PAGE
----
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Vertical Offsets in Exterior Walls: Fire Detailing

Fire-resistance rating (FRR) and material requirements, and example details for offsetting exterior walls in light wood-frame buildings.

Mid-rise, multi-family and mixed-used buildings are often designed as Type III or V light wood-frame structures. Sometimes architectural and aesthetic requirements result in exterior walls that do not align in a single plane from the foundation to the roof; these are vertical offsets.

Vargos on the Lake
Vargos on the Lake

Tables 601 and 602 in the 2018 IBC give fire-resistance rating (FRR) requirements for various building elements. For Types III and V, exterior wall ratings vary from 0 to 2 hours and floor construction may be 0, 0.5 or 1 hour, unless otherwise required for occupancy separation. Additionally, Type III construction requires that exterior walls be constructed of fire retardant-treated wood (FRTW) or noncombustible materials. When a building has a vertical offset that results in the exterior walls being discontinuous from the foundation to the roof, this can raise questions about the required FRR and fire-retardant treatment of the walls’ supporting elements.

Looking at FRRs first, Section 704.1 states in part, “The fire-resistance ratings shall not be less than the ratings required for the fire-resistance-rated assemblies supported by the structural elements.” In other words, any framing element that supports a discontinuous wall above needs to have an FRR not less than the FRR of that exterior wall. This rating requirement tracks through to the foundation.

Often, a discontinuous wall is supported by one or more beams within the floor system below (see Figures 1 and 2 below).

  • If these beams are members of the primary structural frame “and support more than two floors or one floor and roof, or support a load-bearing wall or a nonload-bearing wall more than two stories high,” they are required to have individual encasement protection per Section 704.3. Note that the commentary clarifies this language as “more than two floors, more than one floor and a roof, a bearing wall of any height or a nonload-bearing wall more than two stories high.”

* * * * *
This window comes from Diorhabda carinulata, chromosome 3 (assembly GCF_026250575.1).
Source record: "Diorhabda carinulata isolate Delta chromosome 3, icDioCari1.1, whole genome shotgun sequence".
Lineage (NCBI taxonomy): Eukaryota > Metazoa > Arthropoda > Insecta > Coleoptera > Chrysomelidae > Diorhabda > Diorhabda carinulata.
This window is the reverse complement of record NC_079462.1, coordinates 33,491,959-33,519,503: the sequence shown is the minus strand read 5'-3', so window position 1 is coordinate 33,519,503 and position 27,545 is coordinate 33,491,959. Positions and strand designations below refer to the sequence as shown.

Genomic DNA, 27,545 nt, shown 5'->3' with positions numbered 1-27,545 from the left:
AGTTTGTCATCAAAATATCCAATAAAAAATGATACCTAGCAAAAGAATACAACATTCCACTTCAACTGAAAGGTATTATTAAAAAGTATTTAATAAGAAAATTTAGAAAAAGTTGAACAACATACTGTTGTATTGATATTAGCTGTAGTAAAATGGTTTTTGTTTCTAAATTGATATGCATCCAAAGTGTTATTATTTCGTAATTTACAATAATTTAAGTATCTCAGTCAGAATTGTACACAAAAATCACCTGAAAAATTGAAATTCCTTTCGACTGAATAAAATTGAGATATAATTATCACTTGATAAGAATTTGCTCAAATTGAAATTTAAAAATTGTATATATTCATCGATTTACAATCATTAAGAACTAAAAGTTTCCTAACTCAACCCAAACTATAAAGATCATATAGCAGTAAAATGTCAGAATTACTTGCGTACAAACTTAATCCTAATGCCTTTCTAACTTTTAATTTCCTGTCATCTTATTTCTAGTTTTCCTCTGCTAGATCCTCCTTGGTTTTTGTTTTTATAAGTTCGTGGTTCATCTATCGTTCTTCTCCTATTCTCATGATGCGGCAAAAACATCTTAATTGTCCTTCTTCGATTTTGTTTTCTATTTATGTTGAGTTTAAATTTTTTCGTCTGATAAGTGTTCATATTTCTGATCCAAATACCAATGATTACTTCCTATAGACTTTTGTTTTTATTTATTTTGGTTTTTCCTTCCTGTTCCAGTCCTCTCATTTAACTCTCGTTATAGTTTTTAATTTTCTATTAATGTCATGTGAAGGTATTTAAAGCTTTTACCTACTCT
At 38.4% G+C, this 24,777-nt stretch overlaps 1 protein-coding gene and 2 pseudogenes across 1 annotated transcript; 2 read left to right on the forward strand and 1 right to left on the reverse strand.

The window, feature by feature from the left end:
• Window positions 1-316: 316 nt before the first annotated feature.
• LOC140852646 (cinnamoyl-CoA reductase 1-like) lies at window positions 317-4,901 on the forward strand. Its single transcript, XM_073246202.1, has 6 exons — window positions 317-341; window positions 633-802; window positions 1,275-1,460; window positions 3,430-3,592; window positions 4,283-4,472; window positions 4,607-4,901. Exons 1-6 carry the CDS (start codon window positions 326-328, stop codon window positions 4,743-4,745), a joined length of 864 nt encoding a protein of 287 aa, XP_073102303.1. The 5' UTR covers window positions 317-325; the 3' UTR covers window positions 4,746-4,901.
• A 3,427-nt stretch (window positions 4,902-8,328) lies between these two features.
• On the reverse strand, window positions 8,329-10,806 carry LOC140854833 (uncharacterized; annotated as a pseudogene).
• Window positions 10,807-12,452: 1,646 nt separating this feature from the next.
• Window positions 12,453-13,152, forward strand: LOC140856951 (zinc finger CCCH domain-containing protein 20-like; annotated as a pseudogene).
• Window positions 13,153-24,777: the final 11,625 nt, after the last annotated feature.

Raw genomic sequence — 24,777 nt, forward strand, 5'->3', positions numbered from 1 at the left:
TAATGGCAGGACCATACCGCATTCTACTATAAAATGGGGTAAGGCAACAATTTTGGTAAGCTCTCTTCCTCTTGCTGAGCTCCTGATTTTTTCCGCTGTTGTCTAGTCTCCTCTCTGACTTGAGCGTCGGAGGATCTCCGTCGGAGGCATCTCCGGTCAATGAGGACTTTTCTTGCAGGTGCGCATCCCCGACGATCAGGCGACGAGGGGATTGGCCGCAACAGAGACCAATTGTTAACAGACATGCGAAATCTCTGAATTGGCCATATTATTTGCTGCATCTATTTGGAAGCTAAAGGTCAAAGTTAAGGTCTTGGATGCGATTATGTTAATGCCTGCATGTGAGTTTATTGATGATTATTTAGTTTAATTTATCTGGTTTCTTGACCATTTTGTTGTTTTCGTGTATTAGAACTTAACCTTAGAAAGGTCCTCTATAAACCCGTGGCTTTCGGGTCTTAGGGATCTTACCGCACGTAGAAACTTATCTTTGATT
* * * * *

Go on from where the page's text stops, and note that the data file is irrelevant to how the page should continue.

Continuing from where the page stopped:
• If they are secondary beams, requirements for individual encasement protection are outlined in Section 704.4. However, Section 704.4.2 provides an exception to the individual encasement requirement for horizontal assemblies. The commentary to Section 704.4.2 states, “The fire-resistance rating of secondary members within a horizontal assembly can be achieved by either a ceiling membrane or by individual encasement.”
figure 1
figure 2

As noted, the rating of these beams must at least match that of the supported wall. Methods for providing fire-resistance protection are given in Section 703.3. The most common methods are wrapping the beam in gypsum sheathing or calculating the fire resistance using char calculations in accordance with Section 722. For more information, see our expert tip: How do you demonstrate the fire resistance of exposed wood members using char methods in lieu of gypsum?

Columns, posts or built-up studs that support these beams are also required to be protected for the same rating. Per Section 704.4.1, if these posts are located entirely between the top and bottom plates, they may be protected by the membrane protection provided for the wall. If this wall membrane protection is less than the required rating for the post, additional individual encasement is required. For more information, see our expert tip: Do light-frame wood columns that are located entirely within fire resistance-rated walls also require individual fire protection or encasement?

Sometimes a discontinuous exterior wall is supported by a series of joists running perpendicular to the wall, whereby each joist is point loaded by the wall above. (See Figures 3 and 4 below.) In this condition, the joists are secondary members that are typically part of a horizontal assembly, so Section 704.4.2 applies. This allows the joists to be protected by the ceiling membrane protection provided for the floor assembly rather than requiring individual encasement of each joist. In this case, the FRR of the floor assembly supporting the discontinuous wall above will be the greater of the FRR of that discontinuous wall or the FRR required for floor construction per Table 601 and other applicable code requirements such as occupancy separation, fire area separation or unit separation. Note that all walls supporting this floor assembly will need to have a rating not less than that of the discontinuous wall above.

figure 4
Figure 3

In addition to the FRR continuity requirements, exterior walls in Type III construction must be FRTW or noncombustible material. However, floors and roofs do not have this same requirement. Therefore, at a vertical offset, it is commonly accepted that the FRTW requirement only applies to the walls themselves, per the applicable code language, not to the floors supporting them. However, the final decision on this issue ultimately rests with the local building official or Authority Having Jurisdiction and project-specific discussion with these individuals is recommended during design.

While not specific to vertical offsets in exterior walls, document DCA3 – Fire-Resistance-Rated Wood-Frame Wall and Ceiling Assemblies from the American Wood Council does discuss floor to wall intersections in Type III construction, with example details provided.